icon bookmark-bicon bookmarkicon cameraicon checkicon chevron downicon chevron lefticon chevron righticon chevron upicon closeicon v-compressicon downloadicon editicon v-expandicon fbicon fileicon filtericon flag ruicon full chevron downicon full chevron lefticon full chevron righticon full chevron upicon gpicon insicon mailicon moveicon-musicicon mutedicon nomutedicon okicon v-pauseicon v-playicon searchicon shareicon sign inicon sign upicon stepbackicon stepforicon swipe downicon tagicon tagsicon tgicon trashicon twicon vkicon yticon wticon fm

Fitch downgrades Kiev to restrictive default

Fitch downgrades Kiev to restrictive default
The Fitch rating agency has cut Ukraine's foreign currency rating to restrictive default after Kiev failed to repay $500 million in Eurobonds on September 23.

“The 10-day grace period on Ukraine's $500 million Eurobond maturing on 23 September 2015 has elapsed without payment being made. Fitch therefore judges Ukraine to be in default on its sovereign Eurobond obligations,” said a statement from the agency.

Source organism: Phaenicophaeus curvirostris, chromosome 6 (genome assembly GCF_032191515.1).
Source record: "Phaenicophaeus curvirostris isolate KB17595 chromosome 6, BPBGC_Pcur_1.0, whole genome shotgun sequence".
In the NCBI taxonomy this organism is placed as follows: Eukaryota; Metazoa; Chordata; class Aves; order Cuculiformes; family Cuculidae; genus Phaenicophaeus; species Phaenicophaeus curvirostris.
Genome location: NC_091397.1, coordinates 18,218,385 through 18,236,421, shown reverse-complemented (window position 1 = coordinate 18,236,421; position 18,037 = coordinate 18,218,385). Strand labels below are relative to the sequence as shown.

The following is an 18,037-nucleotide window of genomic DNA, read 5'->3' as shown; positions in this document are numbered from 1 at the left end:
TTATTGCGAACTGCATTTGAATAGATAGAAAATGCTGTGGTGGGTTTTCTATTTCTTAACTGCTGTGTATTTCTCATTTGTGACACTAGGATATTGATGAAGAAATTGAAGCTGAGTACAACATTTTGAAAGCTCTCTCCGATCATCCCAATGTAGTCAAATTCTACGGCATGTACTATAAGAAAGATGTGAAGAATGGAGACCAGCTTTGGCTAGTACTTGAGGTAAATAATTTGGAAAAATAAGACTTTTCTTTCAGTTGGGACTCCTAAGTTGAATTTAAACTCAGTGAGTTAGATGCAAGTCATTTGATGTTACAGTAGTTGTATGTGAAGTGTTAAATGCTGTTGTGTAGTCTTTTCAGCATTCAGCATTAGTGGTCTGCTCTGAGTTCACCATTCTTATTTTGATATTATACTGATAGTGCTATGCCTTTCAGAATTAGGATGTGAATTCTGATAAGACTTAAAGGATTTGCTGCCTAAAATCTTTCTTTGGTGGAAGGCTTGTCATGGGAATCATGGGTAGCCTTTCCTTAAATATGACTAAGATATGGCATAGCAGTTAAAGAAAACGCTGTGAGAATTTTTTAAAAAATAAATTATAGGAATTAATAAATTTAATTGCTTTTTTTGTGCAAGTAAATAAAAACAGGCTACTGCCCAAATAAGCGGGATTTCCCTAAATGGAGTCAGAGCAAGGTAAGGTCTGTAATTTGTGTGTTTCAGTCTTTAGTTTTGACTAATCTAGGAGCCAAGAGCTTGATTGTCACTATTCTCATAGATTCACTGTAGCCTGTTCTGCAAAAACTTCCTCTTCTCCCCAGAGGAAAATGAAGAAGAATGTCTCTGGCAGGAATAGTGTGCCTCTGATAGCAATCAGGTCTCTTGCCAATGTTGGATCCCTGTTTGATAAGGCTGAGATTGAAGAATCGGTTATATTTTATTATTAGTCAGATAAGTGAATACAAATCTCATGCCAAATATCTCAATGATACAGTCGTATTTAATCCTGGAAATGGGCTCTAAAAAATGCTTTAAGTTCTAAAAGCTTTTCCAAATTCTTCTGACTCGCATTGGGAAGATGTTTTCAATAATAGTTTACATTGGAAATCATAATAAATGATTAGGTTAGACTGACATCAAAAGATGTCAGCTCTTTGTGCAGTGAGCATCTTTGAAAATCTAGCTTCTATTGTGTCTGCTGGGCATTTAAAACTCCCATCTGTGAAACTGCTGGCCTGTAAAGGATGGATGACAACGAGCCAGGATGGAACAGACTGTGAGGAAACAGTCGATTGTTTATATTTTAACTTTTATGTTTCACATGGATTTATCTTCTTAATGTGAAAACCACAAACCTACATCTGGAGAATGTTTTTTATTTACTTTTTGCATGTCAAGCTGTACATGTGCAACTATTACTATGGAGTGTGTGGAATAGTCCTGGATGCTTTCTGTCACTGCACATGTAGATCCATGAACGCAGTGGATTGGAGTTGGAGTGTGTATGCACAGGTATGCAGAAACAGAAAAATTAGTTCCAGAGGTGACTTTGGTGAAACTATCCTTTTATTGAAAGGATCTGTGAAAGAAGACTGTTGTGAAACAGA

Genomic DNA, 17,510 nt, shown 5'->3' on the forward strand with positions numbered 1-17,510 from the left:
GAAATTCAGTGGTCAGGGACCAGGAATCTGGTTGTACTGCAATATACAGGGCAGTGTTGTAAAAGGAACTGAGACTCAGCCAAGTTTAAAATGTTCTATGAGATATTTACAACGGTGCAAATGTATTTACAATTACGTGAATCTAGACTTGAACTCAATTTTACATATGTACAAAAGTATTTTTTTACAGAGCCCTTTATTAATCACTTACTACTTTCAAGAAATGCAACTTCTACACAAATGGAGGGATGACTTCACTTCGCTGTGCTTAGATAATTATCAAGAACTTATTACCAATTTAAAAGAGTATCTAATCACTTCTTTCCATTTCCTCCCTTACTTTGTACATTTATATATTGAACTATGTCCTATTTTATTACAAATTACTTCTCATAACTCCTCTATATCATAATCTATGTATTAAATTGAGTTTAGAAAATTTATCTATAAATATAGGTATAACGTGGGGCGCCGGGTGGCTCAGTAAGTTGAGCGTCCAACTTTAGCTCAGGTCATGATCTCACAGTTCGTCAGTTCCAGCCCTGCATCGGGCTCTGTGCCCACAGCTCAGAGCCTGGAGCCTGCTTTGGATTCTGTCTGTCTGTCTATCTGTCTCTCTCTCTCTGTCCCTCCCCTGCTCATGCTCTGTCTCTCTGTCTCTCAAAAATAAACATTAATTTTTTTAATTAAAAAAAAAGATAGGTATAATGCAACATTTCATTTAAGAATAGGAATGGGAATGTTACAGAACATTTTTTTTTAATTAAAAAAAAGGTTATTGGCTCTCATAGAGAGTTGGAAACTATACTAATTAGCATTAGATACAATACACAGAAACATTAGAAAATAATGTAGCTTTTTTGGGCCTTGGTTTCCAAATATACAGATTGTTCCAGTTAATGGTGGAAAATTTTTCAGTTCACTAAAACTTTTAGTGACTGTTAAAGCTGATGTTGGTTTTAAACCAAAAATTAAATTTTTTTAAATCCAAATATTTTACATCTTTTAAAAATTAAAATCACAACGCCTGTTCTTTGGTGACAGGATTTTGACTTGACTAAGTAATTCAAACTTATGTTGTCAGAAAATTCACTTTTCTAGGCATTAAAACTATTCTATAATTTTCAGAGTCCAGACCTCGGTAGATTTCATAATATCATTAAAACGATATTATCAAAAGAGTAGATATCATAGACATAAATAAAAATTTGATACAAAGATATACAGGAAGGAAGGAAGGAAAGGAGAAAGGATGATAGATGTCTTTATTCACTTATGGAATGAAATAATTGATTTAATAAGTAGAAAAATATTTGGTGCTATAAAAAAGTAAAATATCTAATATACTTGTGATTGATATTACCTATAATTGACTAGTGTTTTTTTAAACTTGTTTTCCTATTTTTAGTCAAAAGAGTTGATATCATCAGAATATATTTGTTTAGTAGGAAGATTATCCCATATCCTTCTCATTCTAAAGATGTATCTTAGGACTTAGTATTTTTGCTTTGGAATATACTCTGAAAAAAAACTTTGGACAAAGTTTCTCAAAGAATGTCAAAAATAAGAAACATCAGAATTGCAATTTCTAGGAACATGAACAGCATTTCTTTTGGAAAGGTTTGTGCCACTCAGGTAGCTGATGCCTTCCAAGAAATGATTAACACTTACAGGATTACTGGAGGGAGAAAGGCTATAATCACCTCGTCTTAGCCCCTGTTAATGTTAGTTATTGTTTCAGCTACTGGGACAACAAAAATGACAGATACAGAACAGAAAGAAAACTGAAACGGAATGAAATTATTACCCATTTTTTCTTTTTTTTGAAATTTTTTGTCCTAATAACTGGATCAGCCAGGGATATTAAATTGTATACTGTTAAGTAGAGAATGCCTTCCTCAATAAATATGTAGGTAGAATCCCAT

“On 24 September, Ukraine launched the exchange offer for approximately $18 billion in direct and government-guaranteed Eurobonds. Fitch considers that this represents a Distressed Debt Exchange (DDE) under its criteria that results in material losses to bondholders and is being conducted to avoid default,” the statement added.

A ‘restrictive default’ Fitch rating indicates a failure to pay on a bond, loan or other material financial obligation without entering bankruptcy or ceasing operations.
The Fitch’s downgrade comes after a similar move from Standard & Poor’s that downgraded Ukraine’s credit rating to 'selective default' on September 25.

A ‘selective default’ occurs when a borrower fails to pay one or more of its payment obligations, but continues to meet others.

In late August, a creditor committee led by Franklin Templeton (which owns Ukrainian bonds worth about $7 billion) agreed a 20 percent write-off of some $18 billion worth of Kiev’s Eurobonds. Repayment of the remaining will be transferred from 2015-2023 to 2019-2027.

Russia has refused to accept Ukraine's debt cut, saying it takes no part in “the so-called debt operation” and recommended Kiev pay in full the $3 billion due December 20 on time to avoid “both litigation costs and penalty interest for overdue payments.”

Ukraine is obliged to restructure its debt in order to get a $17.5 billion loan from the International Monetary Fund. The unwillingness of Russia to accept a haircut may prevent the IMF from unlocking the bailout.